I’ve been dreaming of having a big flourishing garden for probably the last 7 years. But last year was the first time I ever grew one. Even once we moved onto our little farm it still took me until the 3rd summer to try it out. Why did it take me so long? One simple word: intimidation.
I didn’t know anything about gardening and there was so much information, so many things I felt like I needed to know/do before I could really grow my own garden, that I would keep getting stalled up in the prep phase.
Then last year, I made a decision. I was just going to try it and learn as I go. I wasn’t going to try to do everything perfect, I was just going to get started and figure it out as I went. And you know what? IT WORKED!
I didn’t know what I was doing and with a few hundred square feet of dirt I still managed to grow dozens of vegetables and hundreds and hundreds of flowers. Proof, that you can figure out how to do anything as long as you get started and keep learning.
I don’t think we give enough credit to incremental growth and learning as we go, and it’s a real shame, because I am learning more and more that, that is exactly where all the magic happens. Where we really metamorphis into something more.
I think the secret of life is really just trying a little harder to do a little better each day.
And in that spirit I want to share 7 simple tips for getting started with a garden, in case you, like me have been sitting on the intimidation fence.
It sounds simple, I know, but how many of us stall out on anything in life because we are unsure and/or intimidated. If you want to grow a garden, just start. Get started, get your dirt cleared, put some seeds in the ground. You will start learning/ figuring it out almost immediately.
Don’t overcomplicate it.
There are a million gardening books/blogs out there and lots of valuable tips and information. But if you try to implement all that stuff right at the beginning you are going to get totally overwhelmed and give up. Don’t overcomplicate it. You know what you need to grow a garden? You need dirt, and seeds, sun and water. Period. Will you grow the most magnificent garden in the world your first season keeping it simple? Probably not. But I guarantee if you put seeds in the ground and keep them watered, you’ll grow something. Which leads me to…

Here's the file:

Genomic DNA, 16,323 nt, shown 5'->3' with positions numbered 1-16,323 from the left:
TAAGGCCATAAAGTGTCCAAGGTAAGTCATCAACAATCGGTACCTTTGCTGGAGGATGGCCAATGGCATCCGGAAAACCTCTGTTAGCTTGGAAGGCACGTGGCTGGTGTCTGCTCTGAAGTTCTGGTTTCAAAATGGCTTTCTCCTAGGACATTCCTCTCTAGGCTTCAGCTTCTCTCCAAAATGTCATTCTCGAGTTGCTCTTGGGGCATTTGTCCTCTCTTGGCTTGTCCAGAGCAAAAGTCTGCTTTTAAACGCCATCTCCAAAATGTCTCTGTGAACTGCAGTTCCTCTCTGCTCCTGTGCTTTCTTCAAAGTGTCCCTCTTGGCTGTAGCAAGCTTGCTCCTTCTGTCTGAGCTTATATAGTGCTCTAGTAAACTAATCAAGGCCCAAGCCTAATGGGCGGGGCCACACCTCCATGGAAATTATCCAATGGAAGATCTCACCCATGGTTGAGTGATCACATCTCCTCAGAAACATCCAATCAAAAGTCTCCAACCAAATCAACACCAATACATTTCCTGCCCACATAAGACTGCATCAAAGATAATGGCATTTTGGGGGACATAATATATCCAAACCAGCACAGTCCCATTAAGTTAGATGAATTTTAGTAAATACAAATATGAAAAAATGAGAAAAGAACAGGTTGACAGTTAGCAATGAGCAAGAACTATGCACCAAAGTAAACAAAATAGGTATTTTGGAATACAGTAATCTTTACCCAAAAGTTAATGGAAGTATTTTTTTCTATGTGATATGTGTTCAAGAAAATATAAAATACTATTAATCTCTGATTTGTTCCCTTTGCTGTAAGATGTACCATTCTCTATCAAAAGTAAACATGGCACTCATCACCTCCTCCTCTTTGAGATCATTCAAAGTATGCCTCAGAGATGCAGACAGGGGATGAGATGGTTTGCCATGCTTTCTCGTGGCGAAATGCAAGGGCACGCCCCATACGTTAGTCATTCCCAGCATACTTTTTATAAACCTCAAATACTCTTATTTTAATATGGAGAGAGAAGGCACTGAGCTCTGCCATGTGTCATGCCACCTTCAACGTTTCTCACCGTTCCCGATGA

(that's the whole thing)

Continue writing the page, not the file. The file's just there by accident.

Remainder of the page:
Learn as you grow.
When I finally got out of my own way and got started last year, my motto was, "learn as I go." By telling myself that I was just trying to grow something and that I would "learn as I go" it gave me permission to let go of that impulse to have everything perfect. Then, when I encountered problems, there was room to figure out what needed to be done. If you go into it with a growth mindset, you will be amazed how fast you can improve as a gardener. (Seriously I used to be Suzy black thumb.)
Follow master gardeners.
Once you get over the hump of getting started and you are fulling in the "learn as you go" mindset, now is the time to surround yourself/feed/bookshelf with the older, wiser gardeners. You will learn so much from these people. (And you don’t need to get overwhelmed and do everything at one.) But you will learn so many helpful things from them, how to deal with different problems and your garden will get better and better. If you want to be a great gardener, learn from the masters. My favorites are Christine Covino and Floret farms.
Spend time in your garden everyday.
Gardening is not a once a week hobby. If you want it to thrive you’ve got to spend time working in it everyday. The good news is, if you actually do work on it everyday, you don’t have to do to much or spend to long and you’ll never really get overwhelmed. I could spend 4 hours working in my garden every day and be perfectly happy, but I have found by just spending 30 minutes to an hour in it every morning, I can stay on top of everything that needs to be done and not get overwhelmed. Even with a 4,000 square foot garden.
Follow the instructions on the seed packets.
The instructions on the back of the seed packets are GOLD. They literally tell you everything you need to know, from when and how to plant, to how far apart your plants should be, and how much sun they need. Follow the instructions on the back of the packets and your plants will thrive. And when it says your squash plants need 3-6 feet of space, believe it.
Weed control is one of the most overwhelming parts of having a garden, especially if you are growing an organic garden free of pesticides and weed killer (which I am). Mulch is your friend! I didn’t mulch last year and those weeds (especially in New England where its hot and wet) were intense. Mulch is a ground covering that helps with weed control. There are lots of different kinds, but for a garden my size, the easiest and most economical option is hay. I buy hay from my local hardware/feed store and its a special kind thats been baked to remove all weed seeds. It’s already made such a huge difference with preventing weeds.
There you have it! Some simple tips for getting started with a garden.
If you want more garden tips? Read these posts:
books I found helpful: